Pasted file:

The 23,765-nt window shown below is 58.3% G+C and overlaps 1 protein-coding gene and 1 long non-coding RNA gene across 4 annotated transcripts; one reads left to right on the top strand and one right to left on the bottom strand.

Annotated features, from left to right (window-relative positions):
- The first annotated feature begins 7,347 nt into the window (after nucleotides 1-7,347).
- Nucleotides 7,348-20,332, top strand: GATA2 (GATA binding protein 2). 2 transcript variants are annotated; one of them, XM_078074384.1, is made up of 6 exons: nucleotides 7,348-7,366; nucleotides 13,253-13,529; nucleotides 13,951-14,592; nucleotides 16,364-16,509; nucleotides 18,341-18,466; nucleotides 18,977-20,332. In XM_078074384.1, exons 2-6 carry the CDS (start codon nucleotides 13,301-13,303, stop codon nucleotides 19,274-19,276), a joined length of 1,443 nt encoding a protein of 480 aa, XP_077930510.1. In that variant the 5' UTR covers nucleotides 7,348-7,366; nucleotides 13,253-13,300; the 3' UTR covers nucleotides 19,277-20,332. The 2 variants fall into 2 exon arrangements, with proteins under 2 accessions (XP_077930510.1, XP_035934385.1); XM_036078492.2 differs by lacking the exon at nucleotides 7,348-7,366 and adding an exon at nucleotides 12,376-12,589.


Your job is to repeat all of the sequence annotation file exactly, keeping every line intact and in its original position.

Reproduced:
The 23,765-nt window shown below is 58.3% G+C and overlaps 1 protein-coding gene and 1 long non-coding RNA gene across 4 annotated transcripts; one reads left to right on the top strand and one right to left on the bottom strand.

Annotated features, from left to right (window-relative positions):
- The first annotated feature begins 7,347 nt into the window (after nucleotides 1-7,347).
- Nucleotides 7,348-20,332, top strand: GATA2 (GATA binding protein 2). 2 transcript variants are annotated; one of them, XM_078074384.1, is made up of 6 exons: nucleotides 7,348-7,366; nucleotides 13,253-13,529; nucleotides 13,951-14,592; nucleotides 16,364-16,509; nucleotides 18,341-18,466; nucleotides 18,977-20,332. In XM_078074384.1, exons 2-6 carry the CDS (start codon nucleotides 13,301-13,303, stop codon nucleotides 19,274-19,276), a joined length of 1,443 nt encoding a protein of 480 aa, XP_077930510.1. In that variant the 5' UTR covers nucleotides 7,348-7,366; nucleotides 13,253-13,300; the 3' UTR covers nucleotides 19,277-20,332. The 2 variants fall into 2 exon arrangements, with proteins under 2 accessions (XP_077930510.1, XP_035934385.1); XM_036078492.2 differs by lacking the exon at nucleotides 7,348-7,366 and adding an exon at nucleotides 12,376-12,589.